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Best way to tell whether an online news article was published in print
February 17, 2012 12:51 PM   Subscribe

At work I am often asked whether a news story on a website appeared in print, and we need to know within a quick timeframe. We do not have Lexis Nexis or any other such database for me to check against and there's no chance that we'll have money in our budget to buy a subscription. Usually I resort to using Press Display, but they don't have every paper. Is there an online resource for me to use to determine what was published in print?

Often I am checking on larger papers like Wall Street Journal or USA Today, but occasionally I have to find out with very small local papers or I will have to check to see if a particular article was published in print in several papers across the nation.

There is no chance that we have it in our budget to add another subscription, we already cut our LexisNexis subscription, so looking for something free or nearly free.
posted by forkisbetter to Grab Bag (12 answers total) 2 users marked this as a favorite
 
A lot of the bigger papers' websites--and even many of the smaller ones--will actually tell you this, if you look closely enough. Barring that, you can always call the paper.
posted by valkyryn at 1:01 PM on February 17, 2012


It will only work for a small subset of stories, but the Newseum web page shows the front pages of a number of papers.
posted by Betelgeuse at 1:06 PM on February 17, 2012


valkyryn, many papers actually do not have this information and for larger papers such as Wall Street Journal or USA Today there is no way to just call and ask easily.

I am asking this question because I need resources for times when you cannot easily call and it is not marked on the website.
posted by forkisbetter at 1:09 PM on February 17, 2012


You're in DC, there should be a library nearby with LexisNexis access.
posted by empath at 1:21 PM on February 17, 2012


The public library does not have Lexis Nexis, it does have a limited newspaper database but most newspapers are historical rather than current. For things like WSJ et cet you can only search up to 2009 as far as I can tell.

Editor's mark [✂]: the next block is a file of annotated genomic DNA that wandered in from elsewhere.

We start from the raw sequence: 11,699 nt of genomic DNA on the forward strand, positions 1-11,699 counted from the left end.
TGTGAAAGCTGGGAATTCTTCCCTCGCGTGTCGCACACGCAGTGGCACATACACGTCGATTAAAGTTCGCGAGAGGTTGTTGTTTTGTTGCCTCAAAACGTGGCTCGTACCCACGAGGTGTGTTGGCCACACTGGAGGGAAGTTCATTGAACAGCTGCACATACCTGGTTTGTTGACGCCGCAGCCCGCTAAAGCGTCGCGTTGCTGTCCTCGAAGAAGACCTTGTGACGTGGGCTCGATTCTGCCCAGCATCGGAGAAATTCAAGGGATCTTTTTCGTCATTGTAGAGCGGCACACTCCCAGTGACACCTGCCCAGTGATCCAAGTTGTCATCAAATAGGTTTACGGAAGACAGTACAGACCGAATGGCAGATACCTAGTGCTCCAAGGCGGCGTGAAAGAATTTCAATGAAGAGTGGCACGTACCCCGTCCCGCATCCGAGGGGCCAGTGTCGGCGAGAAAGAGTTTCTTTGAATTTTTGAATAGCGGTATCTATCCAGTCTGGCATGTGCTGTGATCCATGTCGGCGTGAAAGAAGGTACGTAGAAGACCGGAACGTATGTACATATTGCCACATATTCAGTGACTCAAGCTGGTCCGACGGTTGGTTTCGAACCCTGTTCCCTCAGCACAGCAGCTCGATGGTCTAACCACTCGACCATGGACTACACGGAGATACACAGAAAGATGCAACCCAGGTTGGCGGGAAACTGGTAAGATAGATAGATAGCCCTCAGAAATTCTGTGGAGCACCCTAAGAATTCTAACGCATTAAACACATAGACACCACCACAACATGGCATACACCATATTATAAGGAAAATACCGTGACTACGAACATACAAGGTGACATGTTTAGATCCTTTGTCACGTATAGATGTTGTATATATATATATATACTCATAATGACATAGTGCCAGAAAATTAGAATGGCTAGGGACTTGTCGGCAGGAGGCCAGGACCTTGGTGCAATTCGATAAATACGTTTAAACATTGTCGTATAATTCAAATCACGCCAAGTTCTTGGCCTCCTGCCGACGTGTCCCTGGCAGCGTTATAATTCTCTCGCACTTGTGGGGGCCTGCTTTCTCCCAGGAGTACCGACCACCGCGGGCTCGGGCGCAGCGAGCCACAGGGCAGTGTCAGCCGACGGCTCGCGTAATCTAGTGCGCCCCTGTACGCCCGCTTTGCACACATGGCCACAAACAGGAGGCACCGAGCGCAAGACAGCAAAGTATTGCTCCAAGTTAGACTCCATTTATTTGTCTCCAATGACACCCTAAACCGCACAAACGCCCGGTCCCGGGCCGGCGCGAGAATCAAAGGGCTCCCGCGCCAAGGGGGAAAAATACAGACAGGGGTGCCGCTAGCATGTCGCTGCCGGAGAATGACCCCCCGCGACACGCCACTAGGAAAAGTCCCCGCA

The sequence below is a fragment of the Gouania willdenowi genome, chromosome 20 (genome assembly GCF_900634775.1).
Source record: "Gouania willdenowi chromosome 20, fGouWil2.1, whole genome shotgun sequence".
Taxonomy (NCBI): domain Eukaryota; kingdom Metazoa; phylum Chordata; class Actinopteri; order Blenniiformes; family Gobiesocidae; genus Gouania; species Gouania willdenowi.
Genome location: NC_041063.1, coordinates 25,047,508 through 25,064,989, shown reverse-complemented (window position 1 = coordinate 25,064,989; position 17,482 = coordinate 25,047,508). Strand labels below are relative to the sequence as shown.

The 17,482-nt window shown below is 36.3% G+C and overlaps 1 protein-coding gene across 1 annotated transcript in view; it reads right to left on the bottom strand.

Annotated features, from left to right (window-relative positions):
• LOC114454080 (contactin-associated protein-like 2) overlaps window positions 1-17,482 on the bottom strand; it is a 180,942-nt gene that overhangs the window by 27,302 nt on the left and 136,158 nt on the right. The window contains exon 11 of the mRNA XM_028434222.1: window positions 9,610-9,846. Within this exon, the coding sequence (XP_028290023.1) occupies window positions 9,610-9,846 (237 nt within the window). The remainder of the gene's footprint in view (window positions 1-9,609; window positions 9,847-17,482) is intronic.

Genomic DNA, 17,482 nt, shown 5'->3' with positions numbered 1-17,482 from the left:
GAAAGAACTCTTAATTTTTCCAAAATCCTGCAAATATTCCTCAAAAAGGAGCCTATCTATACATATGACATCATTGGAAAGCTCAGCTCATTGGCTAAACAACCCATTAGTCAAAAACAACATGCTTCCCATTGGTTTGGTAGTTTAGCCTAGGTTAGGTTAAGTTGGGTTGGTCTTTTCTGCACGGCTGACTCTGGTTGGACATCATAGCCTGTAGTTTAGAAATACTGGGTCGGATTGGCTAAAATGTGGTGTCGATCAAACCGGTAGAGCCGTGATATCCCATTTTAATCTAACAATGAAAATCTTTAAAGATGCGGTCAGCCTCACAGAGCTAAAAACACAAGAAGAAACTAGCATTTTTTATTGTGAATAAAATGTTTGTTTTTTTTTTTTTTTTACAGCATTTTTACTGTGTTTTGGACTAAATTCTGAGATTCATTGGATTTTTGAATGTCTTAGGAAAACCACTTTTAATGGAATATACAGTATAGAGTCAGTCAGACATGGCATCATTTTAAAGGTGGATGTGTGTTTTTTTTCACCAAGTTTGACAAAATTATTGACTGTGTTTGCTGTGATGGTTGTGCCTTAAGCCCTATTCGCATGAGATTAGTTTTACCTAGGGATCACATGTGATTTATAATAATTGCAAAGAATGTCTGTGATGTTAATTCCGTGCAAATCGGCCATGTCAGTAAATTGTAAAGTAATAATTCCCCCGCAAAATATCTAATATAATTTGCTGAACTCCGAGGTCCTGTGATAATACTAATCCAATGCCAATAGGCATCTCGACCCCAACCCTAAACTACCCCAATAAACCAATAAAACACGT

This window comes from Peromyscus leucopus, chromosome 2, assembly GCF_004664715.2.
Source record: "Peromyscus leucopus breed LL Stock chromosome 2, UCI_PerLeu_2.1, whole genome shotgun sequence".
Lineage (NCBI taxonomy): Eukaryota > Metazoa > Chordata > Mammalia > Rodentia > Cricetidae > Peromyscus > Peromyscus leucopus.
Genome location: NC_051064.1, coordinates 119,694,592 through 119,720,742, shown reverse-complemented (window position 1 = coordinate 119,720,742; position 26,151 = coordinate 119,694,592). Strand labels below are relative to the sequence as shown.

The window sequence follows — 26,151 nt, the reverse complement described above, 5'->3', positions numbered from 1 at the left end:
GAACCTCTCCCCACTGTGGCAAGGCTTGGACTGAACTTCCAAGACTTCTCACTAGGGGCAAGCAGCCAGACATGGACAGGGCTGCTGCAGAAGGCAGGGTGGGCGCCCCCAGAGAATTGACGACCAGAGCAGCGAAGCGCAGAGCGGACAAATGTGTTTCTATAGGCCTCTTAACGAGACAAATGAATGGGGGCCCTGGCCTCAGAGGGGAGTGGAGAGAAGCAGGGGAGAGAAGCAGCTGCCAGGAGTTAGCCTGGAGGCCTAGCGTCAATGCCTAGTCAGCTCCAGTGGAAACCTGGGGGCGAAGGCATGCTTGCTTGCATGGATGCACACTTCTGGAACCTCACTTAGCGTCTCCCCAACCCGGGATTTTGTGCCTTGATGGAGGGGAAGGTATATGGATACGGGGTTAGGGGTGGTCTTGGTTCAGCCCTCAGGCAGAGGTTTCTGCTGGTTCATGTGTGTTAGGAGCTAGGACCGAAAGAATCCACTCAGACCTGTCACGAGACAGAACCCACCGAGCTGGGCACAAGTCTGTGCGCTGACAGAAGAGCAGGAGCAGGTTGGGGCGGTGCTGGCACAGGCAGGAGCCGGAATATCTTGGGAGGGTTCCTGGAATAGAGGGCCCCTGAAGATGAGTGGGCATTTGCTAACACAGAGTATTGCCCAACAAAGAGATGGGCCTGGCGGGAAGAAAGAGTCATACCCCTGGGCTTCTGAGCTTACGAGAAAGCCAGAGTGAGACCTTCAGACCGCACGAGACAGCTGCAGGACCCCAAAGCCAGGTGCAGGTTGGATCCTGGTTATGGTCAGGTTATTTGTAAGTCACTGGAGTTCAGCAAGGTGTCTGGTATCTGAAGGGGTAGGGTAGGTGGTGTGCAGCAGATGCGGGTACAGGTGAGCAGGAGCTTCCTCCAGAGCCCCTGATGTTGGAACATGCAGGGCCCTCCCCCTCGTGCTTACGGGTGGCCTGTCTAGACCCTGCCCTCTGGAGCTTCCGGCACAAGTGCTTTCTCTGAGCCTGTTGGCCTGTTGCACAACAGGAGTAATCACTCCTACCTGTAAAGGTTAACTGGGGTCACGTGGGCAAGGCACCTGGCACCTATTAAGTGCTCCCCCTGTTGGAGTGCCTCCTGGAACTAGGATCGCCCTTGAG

posted by forkisbetter at 1:24 PM on February 17, 2012


Can you get Factiva pay as you go?
posted by laukf at 1:55 PM on February 17, 2012


I was doing something sort of similar around 7-8 years go. Lexis-Nexis wasn't even 100% for this kind of info -- I'm not sure if any source was. A lot of small papers are really run "old school" and may not participate in indexing services. At least in 2004, getting information about what was in the El Paso daily required a call to the local public library where they did hand-indexing on index cards. No kidding.

Something like Factiva or LN on a limited basis (I know your public library doesn't have it, but are you close to a good-sized public university? They may, or their librarians may have some advice about where you could find it) could help with the big ones where it's a problem of "not easy to call and contact."

For the "very small local" you may just have to call the papers.
posted by pantarei70 at 2:01 PM on February 17, 2012


Does your public library have ProQuest? Most do, but it doesn't usually cover small, regional papers.
posted by Ideefixe at 2:04 PM on February 17, 2012


The Library of Congress has a Lexis-Nexis subscription. Go there.
posted by dfriedman at 2:15 PM on February 17, 2012


Unfortunately I can't just get up from work and leave to got to the library for several hours to look this up.
posted by forkisbetter at 2:21 PM on February 17, 2012


Why do they want/need to know? Is it worth hiring someone as needed who will use available resources to make this check if you don't have the time to do it?

All of this goes into a cost and benefit analysis.
posted by megatherium at 2:49 PM on February 17, 2012 [1 favorite]


Some libraries have on line ProQuest that you access with your library card.
posted by Ideefixe at 3:39 PM on February 17, 2012 [1 favorite]


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